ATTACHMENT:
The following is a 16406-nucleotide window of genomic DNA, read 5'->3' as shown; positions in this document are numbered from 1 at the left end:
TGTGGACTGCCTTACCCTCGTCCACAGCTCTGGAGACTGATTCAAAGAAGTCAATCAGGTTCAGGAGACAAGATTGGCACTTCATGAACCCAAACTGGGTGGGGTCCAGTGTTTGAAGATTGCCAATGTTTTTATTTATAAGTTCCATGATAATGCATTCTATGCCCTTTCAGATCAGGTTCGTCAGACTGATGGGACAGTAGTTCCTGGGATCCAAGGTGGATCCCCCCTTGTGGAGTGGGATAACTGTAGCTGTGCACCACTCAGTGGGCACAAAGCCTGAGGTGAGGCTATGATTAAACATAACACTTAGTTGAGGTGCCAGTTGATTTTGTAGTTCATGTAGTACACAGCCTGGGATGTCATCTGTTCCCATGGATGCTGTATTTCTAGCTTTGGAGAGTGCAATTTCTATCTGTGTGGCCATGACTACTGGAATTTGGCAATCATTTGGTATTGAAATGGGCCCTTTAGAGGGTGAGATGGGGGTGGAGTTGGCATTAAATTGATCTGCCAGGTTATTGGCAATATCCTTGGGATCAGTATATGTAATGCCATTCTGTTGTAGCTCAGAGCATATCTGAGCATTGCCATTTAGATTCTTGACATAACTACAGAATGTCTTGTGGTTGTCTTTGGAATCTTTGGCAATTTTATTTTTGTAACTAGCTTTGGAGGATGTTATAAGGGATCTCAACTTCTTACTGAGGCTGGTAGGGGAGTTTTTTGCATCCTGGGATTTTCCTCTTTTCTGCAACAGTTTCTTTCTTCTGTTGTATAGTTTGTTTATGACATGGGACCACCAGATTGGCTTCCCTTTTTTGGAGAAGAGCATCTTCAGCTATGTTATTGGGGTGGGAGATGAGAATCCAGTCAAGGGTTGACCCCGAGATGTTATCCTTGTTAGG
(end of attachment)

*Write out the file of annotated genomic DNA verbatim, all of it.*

The following is a 16406-nucleotide window of genomic DNA, read 5'->3' as shown; positions in this document are numbered from 1 at the left end:
TGTGGACTGCCTTACCCTCGTCCACAGCTCTGGAGACTGATTCAAAGAAGTCAATCAGGTTCAGGAGACAAGATTGGCACTTCATGAACCCAAACTGGGTGGGGTCCAGTGTTTGAAGATTGCCAATGTTTTTATTTATAAGTTCCATGATAATGCATTCTATGCCCTTTCAGATCAGGTTCGTCAGACTGATGGGACAGTAGTTCCTGGGATCCAAGGTGGATCCCCCCTTGTGGAGTGGGATAACTGTAGCTGTGCACCACTCAGTGGGCACAAAGCCTGAGGTGAGGCTATGATTAAACATAACACTTAGTTGAGGTGCCAGTTGATTTTGTAGTTCATGTAGTACACAGCCTGGGATGTCATCTGTTCCCATGGATGCTGTATTTCTAGCTTTGGAGAGTGCAATTTCTATCTGTGTGGCCATGACTACTGGAATTTGGCAATCATTTGGTATTGAAATGGGCCCTTTAGAGGGTGAGATGGGGGTGGAGTTGGCATTAAATTGATCTGCCAGGTTATTGGCAATATCCTTGGGATCAGTATATGTAATGCCATTCTGTTGTAGCTCAGAGCATATCTGAGCATTGCCATTTAGATTCTTGACATAACTACAGAATGTCTTGTGGTTGTCTTTGGAATCTTTGGCAATTTTATTTTTGTAACTAGCTTTGGAGGATGTTATAAGGGATCTCAACTTCTTACTGAGGCTGGTAGGGGAGTTTTTTGCATCCTGGGATTTTCCTCTTTTCTGCAACAGTTTCTTTCTTCTGTTGTATAGTTTGTTTATGACATGGGACCACCAGATTGGCTTCCCTTTTTTGGAGAAGAGCATCTTCAGCTATGTTATTGGGGTGGGAGATGAGAATCCAGTCAAGGGTTGACCCCGAGATGTTATCCTTGTTAGG